Surprisingly, the Knicks showed signs of life 3,000 away from home. On Saturday night in Washington, they will conclude an arduous 11-day, six-game road trip versus the Wizards having averted being swept. Five of the games were played against Western Conference opponents, including the franchise’s final meeting against the great Kobe Bryant, who will retire at the end of this season. They will return to the Garden Sunday night to host the Sacramento Kings.

With wins over the Phoenix Suns (128-97) and the Los Angeles Lakers (90-87), the latter coming on a game-winning 3-pointer by much-maligned point guard Jose Calderon with two-tenths of a second remaining, the Knicks demonstrated that they have not given up on their season, one of which has been filled with disappointment, uncertainty and unexpected transition with the firing of former head coach Derek Fisher.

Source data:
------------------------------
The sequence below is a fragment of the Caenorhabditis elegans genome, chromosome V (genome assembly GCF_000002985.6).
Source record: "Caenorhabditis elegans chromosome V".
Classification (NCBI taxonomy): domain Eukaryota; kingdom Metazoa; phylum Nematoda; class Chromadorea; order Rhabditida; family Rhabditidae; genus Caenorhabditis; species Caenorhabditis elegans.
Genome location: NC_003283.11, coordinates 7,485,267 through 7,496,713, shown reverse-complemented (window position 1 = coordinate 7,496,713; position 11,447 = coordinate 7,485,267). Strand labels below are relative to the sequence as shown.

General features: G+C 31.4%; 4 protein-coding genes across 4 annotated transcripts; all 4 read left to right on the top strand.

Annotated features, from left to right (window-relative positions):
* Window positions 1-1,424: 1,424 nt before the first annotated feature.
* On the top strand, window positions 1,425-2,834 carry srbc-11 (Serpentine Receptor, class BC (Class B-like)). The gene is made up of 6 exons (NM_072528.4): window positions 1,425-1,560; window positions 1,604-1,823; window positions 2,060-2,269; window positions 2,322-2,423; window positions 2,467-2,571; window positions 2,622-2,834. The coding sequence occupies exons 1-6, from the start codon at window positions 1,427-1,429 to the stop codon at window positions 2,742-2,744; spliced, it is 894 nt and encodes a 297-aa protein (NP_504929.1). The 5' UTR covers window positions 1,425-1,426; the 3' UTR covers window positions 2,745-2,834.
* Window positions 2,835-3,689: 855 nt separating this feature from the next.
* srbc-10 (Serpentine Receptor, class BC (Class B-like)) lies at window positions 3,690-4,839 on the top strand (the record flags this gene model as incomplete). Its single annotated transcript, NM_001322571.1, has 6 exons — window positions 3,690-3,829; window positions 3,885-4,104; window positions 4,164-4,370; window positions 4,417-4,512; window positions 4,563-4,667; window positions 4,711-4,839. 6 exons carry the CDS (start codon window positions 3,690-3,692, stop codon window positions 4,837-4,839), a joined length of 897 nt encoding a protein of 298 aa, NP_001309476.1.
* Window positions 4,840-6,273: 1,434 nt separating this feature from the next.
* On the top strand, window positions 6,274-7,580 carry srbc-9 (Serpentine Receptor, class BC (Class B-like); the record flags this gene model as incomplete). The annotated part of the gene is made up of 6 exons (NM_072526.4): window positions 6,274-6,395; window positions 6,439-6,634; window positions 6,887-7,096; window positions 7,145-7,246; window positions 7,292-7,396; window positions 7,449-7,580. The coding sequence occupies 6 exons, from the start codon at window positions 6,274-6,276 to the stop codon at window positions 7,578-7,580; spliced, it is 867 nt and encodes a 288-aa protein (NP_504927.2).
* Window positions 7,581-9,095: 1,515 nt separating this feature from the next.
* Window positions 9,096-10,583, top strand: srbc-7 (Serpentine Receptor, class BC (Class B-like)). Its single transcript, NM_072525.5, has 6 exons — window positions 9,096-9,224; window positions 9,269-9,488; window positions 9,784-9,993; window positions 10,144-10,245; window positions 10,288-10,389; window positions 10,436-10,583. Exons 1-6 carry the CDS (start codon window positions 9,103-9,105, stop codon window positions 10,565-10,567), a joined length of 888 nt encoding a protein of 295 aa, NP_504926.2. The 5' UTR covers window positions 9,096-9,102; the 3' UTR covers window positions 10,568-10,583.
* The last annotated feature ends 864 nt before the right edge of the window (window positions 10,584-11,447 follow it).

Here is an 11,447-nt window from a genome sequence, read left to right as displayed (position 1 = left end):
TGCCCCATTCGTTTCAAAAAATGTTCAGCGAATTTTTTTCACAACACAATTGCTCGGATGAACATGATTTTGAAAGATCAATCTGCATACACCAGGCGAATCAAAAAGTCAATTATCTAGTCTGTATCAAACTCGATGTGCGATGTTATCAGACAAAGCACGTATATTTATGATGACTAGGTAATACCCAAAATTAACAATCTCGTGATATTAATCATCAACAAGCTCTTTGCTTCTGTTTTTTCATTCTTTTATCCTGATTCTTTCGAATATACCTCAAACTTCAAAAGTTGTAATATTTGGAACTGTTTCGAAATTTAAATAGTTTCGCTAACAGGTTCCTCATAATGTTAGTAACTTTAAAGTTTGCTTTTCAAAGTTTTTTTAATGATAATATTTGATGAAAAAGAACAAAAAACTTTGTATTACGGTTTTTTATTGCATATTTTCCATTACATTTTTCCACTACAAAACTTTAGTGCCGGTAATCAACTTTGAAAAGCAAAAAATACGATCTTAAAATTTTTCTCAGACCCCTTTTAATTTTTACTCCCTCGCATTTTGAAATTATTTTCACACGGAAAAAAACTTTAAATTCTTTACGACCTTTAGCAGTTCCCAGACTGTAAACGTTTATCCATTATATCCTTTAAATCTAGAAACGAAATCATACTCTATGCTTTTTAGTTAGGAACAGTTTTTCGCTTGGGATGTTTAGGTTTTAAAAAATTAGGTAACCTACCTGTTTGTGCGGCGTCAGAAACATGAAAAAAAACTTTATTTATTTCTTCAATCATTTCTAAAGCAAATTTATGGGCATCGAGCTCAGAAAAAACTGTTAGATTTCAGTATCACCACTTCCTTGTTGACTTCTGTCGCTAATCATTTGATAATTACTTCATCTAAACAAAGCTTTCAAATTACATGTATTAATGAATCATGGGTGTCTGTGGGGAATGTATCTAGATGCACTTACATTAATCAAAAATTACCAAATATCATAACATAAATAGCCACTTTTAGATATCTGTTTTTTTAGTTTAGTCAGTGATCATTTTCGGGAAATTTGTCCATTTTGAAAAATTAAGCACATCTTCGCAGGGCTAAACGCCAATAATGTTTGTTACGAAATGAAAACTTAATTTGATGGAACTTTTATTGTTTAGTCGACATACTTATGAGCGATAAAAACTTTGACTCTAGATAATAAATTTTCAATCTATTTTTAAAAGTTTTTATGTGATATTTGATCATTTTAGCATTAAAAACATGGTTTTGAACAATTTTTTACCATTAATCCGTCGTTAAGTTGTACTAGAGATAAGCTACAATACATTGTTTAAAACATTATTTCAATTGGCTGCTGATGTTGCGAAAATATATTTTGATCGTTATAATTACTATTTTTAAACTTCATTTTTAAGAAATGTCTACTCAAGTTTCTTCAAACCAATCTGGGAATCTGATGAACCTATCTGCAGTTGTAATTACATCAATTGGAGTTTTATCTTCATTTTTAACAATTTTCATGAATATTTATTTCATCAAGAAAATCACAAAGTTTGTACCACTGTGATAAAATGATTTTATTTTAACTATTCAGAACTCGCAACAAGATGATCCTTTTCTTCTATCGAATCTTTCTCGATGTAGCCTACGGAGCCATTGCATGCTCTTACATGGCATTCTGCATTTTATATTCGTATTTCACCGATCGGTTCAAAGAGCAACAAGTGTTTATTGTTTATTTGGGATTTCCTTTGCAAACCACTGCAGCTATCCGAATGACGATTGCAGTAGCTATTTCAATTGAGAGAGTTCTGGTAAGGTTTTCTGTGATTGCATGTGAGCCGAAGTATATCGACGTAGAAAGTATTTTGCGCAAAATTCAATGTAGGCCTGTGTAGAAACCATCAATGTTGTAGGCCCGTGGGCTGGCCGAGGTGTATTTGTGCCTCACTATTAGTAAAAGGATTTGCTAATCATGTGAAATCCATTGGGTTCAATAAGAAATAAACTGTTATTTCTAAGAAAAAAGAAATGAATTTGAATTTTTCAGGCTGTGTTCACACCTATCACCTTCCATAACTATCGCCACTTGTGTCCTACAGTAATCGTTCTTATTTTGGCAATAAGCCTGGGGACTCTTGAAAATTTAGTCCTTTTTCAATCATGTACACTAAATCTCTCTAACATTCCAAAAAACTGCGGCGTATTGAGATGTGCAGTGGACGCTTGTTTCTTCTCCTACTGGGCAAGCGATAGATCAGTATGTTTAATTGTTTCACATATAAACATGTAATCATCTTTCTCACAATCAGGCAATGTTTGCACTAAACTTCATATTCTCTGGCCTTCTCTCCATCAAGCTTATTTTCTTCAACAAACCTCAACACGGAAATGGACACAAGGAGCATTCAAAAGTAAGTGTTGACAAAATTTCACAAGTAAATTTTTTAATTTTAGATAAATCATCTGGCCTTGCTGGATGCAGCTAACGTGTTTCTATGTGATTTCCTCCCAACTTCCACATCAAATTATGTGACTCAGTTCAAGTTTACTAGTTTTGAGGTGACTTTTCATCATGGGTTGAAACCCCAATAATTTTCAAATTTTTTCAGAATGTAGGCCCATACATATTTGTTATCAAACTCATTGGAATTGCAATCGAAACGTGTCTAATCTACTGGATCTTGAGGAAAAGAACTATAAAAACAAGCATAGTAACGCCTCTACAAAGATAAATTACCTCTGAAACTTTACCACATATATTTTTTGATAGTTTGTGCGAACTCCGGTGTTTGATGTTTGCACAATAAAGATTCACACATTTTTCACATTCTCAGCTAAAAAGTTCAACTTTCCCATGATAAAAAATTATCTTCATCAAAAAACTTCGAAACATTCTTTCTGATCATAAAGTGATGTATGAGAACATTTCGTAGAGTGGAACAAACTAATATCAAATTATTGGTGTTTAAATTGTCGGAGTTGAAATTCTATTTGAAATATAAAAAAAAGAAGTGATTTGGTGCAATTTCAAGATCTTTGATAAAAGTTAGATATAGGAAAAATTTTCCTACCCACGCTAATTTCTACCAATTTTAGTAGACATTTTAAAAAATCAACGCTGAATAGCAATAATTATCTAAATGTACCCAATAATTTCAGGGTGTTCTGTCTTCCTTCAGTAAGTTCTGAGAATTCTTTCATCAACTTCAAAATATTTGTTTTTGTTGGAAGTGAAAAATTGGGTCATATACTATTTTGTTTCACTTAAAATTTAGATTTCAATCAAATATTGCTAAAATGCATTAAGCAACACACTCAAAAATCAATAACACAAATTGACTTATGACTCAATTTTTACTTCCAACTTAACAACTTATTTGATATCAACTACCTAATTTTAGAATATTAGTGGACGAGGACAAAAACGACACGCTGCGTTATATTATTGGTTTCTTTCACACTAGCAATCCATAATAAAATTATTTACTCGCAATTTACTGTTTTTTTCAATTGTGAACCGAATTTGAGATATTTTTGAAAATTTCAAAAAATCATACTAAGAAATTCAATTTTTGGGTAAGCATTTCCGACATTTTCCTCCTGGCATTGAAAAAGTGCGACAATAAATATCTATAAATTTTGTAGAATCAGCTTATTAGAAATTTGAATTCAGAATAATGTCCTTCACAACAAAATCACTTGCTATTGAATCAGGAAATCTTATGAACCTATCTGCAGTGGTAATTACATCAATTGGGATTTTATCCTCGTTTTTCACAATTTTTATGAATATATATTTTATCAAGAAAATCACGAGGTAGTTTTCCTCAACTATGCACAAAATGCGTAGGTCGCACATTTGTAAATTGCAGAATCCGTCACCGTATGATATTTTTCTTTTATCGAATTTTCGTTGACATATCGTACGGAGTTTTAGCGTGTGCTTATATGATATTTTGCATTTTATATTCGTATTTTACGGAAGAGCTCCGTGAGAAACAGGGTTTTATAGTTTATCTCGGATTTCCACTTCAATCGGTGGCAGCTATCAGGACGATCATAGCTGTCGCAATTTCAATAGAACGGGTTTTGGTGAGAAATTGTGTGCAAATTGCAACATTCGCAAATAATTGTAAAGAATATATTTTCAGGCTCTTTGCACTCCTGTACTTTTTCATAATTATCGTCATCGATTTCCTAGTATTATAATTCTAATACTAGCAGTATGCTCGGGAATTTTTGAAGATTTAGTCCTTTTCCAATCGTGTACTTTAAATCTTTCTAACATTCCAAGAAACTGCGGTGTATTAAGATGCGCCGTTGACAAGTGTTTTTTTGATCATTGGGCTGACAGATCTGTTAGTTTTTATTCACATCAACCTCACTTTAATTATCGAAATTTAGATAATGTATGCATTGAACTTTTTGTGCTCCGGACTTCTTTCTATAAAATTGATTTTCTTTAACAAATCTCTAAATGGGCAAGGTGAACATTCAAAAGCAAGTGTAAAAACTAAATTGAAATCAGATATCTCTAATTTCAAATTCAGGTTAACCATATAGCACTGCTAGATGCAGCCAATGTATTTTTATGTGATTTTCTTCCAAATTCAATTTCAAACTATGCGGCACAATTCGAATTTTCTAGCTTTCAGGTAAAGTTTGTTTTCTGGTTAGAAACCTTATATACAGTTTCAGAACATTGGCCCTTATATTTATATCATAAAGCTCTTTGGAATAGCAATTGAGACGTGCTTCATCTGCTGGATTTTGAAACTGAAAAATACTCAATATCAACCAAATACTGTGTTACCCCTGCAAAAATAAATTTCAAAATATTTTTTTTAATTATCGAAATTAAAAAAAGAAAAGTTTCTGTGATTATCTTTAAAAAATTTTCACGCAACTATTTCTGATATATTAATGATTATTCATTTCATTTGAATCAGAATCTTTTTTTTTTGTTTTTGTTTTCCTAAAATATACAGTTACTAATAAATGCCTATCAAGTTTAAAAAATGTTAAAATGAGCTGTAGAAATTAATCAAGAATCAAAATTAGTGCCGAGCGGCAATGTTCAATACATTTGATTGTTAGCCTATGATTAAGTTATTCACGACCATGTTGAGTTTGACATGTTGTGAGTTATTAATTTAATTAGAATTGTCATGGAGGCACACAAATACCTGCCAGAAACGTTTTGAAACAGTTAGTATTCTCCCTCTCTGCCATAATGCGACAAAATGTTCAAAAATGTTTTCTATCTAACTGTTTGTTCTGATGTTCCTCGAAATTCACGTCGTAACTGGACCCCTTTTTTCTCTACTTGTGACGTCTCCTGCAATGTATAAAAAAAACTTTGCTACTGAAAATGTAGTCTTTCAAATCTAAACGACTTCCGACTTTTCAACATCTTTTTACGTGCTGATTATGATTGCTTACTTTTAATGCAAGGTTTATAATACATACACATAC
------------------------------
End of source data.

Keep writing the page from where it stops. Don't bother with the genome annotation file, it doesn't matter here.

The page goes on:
Dragging a record of 28-40 prior to facing the wondrous Stephen Curry and the Golden State Warriors last night (Wednesday)—who were an amazing 60-6 and on pace to break the 1995-96 Chicago Bulls’ NBA regular season record of 72 wins—the Knicks were 2-2 on the trip and winners of three of their previous five games.

Well out of the playoff hunt in the Eastern Conference, the Knicks were in 13th place out of 15 teams, 6.5 games behind the eighth-seeded Chicago Bulls and staring up at five teams ahead them for the final playoff spot with 13 games remaining, assuring that they will miss the postseason for the third straight season.

The season has devolved to the level that the most intriguing aspect of following the Knicks is speculating what will be their future course of action. The three most prominent topics are their tenuous head coaching position, currently held by Kurt Rambis; an impending pursuit of free agents; and Knicks President Phil Jackson’s cryptic statements regarding fulfilling the final two years of his five-year contract.